Entries linking to pollster
c. 1300 (late 12c. as a surname), polle, "hair of the head; piece of fur from the head of an animal," also (early 14c.) "head of a person or animal," from or related to Middle Low German or Middle Dutch pol "head, top." The sense was extended by mid-14c. to "person, individual" (by polls "one by one," of sheep, etc., is recorded from mid-14c.)
Meaning "collection or counting of votes" is recorded by 1620s, from the notion of "counting heads;" the sense of "the voting at an election" is by 1832. The meaning "survey of public opinion" is recorded by 1902. A poll tax, literally "head tax," is from 1690s. Literal use in English tends toward the part of the head where the hair grows.
Old English -istre, from Proto-Germanic *-istrijon, feminine agent suffix used as the equivalent of masculine -ere (see -er (1)). Also used in Middle English to form nouns of action (meaning "a person who ...") without regard for gender.
The genderless agent noun use apparently was a broader application of the original feminine suffix, beginning in the north of England, but linguists disagree over whether this indicates female domination of weaving and baking trades, as represented in surnames such as Webster, Baxter, Brewster, etc. (though spinster probably carries an originally female ending).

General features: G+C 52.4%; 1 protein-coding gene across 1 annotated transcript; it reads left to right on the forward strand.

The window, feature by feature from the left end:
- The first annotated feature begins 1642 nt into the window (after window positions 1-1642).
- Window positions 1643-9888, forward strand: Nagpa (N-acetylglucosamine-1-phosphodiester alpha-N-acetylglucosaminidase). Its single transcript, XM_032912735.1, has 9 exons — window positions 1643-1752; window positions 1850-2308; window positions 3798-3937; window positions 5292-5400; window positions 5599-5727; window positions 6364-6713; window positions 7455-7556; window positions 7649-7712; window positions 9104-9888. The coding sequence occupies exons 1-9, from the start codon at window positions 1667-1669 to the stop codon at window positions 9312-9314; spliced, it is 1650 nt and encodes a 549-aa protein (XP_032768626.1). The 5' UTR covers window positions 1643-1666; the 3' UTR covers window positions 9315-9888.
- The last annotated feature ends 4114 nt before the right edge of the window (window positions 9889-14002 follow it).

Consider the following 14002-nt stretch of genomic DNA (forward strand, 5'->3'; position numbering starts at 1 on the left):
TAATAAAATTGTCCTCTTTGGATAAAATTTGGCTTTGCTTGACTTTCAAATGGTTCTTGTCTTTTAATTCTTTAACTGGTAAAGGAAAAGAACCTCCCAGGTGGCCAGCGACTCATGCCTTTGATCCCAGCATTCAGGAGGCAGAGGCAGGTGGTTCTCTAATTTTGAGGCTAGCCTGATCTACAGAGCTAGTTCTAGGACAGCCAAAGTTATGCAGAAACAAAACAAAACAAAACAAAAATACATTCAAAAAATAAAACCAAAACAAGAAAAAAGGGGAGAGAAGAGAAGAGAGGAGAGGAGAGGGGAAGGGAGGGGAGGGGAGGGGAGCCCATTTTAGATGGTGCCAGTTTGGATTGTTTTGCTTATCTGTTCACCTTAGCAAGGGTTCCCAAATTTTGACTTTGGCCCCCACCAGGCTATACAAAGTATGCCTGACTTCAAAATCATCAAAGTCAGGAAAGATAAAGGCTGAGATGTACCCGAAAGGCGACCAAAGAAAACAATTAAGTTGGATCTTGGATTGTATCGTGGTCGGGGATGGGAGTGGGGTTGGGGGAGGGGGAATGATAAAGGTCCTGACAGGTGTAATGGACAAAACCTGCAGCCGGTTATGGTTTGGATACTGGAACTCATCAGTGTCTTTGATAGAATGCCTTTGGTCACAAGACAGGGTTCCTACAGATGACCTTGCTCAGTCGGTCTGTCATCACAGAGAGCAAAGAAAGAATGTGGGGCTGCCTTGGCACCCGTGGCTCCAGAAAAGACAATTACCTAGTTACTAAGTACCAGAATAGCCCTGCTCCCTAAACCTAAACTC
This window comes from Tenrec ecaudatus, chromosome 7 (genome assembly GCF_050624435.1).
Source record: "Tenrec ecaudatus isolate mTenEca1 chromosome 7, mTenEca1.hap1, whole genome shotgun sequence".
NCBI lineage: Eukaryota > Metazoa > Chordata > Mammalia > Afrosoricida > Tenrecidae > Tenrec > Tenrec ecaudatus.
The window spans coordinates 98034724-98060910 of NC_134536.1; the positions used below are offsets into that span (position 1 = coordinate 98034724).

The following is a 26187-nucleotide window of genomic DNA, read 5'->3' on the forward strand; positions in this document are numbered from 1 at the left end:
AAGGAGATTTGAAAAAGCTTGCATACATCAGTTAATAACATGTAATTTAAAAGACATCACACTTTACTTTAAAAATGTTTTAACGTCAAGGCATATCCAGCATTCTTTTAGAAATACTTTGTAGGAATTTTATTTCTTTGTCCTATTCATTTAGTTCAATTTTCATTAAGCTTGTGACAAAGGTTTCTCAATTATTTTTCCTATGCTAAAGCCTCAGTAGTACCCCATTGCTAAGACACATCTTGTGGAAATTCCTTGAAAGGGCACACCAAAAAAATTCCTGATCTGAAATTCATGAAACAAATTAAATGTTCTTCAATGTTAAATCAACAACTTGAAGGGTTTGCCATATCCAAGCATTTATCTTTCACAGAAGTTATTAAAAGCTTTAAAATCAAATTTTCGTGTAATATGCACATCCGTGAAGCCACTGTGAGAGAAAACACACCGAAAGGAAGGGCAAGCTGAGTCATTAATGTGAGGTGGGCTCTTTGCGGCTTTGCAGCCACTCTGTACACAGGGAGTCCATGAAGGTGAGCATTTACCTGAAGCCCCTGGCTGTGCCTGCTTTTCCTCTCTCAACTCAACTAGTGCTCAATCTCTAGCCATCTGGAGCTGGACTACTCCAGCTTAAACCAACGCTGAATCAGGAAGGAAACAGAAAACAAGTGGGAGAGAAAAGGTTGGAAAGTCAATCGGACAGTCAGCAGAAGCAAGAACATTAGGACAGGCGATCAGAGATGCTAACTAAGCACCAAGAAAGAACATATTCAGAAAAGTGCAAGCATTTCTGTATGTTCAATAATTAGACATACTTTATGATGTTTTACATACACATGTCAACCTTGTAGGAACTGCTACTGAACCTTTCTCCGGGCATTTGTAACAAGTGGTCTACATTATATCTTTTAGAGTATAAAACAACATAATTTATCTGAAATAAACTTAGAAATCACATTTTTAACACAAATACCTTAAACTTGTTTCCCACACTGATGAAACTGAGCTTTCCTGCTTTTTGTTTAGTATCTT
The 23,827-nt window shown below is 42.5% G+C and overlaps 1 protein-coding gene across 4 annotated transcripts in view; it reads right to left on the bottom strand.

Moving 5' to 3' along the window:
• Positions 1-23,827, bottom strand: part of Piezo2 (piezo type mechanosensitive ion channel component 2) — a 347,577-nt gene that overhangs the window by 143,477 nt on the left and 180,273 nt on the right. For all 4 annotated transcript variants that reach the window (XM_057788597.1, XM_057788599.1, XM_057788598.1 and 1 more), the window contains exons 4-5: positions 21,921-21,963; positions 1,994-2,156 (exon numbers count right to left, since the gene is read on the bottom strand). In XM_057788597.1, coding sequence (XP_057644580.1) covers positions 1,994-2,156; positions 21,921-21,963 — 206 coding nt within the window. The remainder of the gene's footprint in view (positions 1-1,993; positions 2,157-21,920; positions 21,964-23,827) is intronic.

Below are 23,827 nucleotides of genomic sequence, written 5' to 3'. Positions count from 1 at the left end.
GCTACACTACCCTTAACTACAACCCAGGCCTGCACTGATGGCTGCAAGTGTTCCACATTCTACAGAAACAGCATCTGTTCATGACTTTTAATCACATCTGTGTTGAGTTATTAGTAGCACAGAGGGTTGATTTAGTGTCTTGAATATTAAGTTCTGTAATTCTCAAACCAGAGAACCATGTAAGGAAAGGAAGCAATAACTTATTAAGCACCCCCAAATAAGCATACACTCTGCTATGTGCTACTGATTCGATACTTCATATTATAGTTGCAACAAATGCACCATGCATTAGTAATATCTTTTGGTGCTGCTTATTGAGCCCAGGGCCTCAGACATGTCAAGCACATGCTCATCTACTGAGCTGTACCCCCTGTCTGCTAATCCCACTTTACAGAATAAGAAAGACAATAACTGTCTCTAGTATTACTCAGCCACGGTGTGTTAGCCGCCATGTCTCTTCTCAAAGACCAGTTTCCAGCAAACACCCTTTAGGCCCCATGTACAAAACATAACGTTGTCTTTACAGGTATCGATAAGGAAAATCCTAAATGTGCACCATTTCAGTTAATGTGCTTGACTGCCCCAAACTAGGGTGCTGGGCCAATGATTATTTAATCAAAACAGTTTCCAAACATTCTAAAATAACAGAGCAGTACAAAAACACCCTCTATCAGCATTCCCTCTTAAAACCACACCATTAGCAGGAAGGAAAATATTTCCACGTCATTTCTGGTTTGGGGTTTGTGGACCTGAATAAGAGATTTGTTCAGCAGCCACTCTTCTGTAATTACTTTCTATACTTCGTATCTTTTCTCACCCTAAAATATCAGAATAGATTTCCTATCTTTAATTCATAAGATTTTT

Also compare whitester "one who bleaches cloth;" kempster (c. 1400; Halliwell has it as kembster) "woman who cleans wool." Chaucer ("Merchant's Tale") has chidester "an angry woman." In Modern English, the suffix has been productive in forming derivative nouns (gamester,roadster, punster, rodster "angler," etc.; the 17c. had scoldster).
a pollster conducts public opinion polls